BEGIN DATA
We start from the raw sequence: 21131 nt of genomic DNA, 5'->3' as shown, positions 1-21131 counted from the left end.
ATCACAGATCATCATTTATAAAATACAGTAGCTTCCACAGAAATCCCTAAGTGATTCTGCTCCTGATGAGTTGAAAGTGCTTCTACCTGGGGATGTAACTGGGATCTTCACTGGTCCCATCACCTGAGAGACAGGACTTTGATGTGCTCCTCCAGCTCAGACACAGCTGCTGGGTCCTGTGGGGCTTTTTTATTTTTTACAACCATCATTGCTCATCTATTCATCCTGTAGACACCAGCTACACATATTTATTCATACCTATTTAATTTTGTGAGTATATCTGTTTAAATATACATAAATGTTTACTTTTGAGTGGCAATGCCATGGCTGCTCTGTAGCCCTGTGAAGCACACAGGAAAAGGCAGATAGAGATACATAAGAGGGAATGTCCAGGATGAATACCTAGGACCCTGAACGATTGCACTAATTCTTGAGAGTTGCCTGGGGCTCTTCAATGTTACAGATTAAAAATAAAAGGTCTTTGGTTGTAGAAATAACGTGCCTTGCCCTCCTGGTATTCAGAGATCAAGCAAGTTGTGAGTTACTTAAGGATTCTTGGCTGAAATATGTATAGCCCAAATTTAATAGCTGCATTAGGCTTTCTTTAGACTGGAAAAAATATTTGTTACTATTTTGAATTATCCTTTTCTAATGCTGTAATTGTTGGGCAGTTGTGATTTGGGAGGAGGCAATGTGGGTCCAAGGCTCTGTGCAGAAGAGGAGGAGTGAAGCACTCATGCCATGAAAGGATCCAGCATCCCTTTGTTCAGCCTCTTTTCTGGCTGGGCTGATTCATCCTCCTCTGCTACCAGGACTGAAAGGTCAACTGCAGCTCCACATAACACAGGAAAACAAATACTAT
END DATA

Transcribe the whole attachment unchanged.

We start from the raw sequence: 21131 nt of genomic DNA, 5'->3' as shown, positions 1-21131 counted from the left end.
ATCACAGATCATCATTTATAAAATACAGTAGCTTCCACAGAAATCCCTAAGTGATTCTGCTCCTGATGAGTTGAAAGTGCTTCTACCTGGGGATGTAACTGGGATCTTCACTGGTCCCATCACCTGAGAGACAGGACTTTGATGTGCTCCTCCAGCTCAGACACAGCTGCTGGGTCCTGTGGGGCTTTTTTATTTTTTACAACCATCATTGCTCATCTATTCATCCTGTAGACACCAGCTACACATATTTATTCATACCTATTTAATTTTGTGAGTATATCTGTTTAAATATACATAAATGTTTACTTTTGAGTGGCAATGCCATGGCTGCTCTGTAGCCCTGTGAAGCACACAGGAAAAGGCAGATAGAGATACATAAGAGGGAATGTCCAGGATGAATACCTAGGACCCTGAACGATTGCACTAATTCTTGAGAGTTGCCTGGGGCTCTTCAATGTTACAGATTAAAAATAAAAGGTCTTTGGTTGTAGAAATAACGTGCCTTGCCCTCCTGGTATTCAGAGATCAAGCAAGTTGTGAGTTACTTAAGGATTCTTGGCTGAAATATGTATAGCCCAAATTTAATAGCTGCATTAGGCTTTCTTTAGACTGGAAAAAATATTTGTTACTATTTTGAATTATCCTTTTCTAATGCTGTAATTGTTGGGCAGTTGTGATTTGGGAGGAGGCAATGTGGGTCCAAGGCTCTGTGCAGAAGAGGAGGAGTGAAGCACTCATGCCATGAAAGGATCCAGCATCCCTTTGTTCAGCCTCTTTTCTGGCTGGGCTGATTCATCCTCCTCTGCTACCAGGACTGAAAGGTCAACTGCAGCTCCACATAACACAGGAAAACAAATACTAT